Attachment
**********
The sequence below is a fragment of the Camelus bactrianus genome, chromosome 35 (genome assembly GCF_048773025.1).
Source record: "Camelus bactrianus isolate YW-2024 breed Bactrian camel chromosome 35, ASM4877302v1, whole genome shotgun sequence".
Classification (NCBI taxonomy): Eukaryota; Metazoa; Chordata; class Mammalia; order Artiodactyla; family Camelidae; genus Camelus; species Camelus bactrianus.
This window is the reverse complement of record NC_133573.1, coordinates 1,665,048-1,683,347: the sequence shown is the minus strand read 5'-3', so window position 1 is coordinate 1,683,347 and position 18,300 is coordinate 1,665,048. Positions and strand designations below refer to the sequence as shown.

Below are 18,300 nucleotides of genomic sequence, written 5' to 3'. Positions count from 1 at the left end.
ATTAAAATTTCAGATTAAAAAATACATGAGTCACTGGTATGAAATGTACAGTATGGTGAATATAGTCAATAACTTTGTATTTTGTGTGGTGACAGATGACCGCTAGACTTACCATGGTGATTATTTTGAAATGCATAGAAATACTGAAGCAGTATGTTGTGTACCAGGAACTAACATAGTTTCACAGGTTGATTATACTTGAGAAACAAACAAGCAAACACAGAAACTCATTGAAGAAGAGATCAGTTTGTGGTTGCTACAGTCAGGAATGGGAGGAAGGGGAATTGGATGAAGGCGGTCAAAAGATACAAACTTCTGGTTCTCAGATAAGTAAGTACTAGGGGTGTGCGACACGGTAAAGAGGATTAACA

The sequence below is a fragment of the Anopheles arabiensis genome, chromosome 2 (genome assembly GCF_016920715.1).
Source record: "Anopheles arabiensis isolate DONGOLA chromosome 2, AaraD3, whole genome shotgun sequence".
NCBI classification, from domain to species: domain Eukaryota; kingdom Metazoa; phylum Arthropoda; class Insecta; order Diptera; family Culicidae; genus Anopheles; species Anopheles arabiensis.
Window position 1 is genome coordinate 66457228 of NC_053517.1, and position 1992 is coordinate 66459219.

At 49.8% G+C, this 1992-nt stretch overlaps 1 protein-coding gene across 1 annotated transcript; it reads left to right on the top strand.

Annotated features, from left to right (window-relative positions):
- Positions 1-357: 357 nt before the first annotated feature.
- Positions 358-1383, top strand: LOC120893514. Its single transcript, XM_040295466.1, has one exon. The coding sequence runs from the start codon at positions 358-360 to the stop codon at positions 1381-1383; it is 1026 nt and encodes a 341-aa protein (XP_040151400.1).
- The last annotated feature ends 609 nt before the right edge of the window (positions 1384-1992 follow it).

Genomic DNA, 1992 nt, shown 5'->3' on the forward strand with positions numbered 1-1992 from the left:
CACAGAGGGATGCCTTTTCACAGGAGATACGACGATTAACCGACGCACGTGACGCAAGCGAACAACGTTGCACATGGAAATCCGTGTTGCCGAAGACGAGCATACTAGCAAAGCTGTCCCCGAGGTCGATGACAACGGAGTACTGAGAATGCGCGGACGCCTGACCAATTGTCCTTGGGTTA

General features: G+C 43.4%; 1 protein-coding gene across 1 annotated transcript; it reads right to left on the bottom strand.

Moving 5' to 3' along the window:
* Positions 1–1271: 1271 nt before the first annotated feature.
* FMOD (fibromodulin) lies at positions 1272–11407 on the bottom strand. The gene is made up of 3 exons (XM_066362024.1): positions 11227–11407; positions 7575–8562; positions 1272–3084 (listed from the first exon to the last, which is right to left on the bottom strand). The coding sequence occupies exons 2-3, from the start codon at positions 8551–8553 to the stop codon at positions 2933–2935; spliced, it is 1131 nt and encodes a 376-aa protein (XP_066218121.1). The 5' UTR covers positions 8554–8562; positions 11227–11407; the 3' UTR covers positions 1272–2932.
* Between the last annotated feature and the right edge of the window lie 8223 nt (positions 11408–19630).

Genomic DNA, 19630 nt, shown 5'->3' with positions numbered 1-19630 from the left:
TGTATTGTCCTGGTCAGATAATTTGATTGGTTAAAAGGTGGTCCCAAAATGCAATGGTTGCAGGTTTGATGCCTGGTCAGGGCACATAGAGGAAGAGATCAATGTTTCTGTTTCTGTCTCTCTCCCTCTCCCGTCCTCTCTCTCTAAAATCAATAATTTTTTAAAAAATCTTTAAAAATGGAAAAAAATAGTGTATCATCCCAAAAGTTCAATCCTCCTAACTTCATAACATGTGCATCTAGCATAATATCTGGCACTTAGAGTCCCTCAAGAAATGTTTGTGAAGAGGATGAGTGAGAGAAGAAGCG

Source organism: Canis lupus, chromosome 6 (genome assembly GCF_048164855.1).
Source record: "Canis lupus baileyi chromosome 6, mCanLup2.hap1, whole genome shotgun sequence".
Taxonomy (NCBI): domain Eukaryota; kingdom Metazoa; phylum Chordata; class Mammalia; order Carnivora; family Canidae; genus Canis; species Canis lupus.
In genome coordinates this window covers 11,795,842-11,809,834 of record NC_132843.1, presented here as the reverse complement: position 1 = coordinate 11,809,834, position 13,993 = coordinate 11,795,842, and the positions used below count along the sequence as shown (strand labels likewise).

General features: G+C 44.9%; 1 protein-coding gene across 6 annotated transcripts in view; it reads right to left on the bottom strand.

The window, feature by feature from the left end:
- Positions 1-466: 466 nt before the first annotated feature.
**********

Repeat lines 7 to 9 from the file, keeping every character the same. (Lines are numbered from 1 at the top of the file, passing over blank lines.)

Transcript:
The sequence below is a fragment of the Anopheles arabiensis genome, chromosome 2 (genome assembly GCF_016920715.1).
Source record: "Anopheles arabiensis isolate DONGOLA chromosome 2, AaraD3, whole genome shotgun sequence".
NCBI classification, from domain to species: domain Eukaryota; kingdom Metazoa; phylum Arthropoda; class Insecta; order Diptera; family Culicidae; genus Anopheles; species Anopheles arabiensis.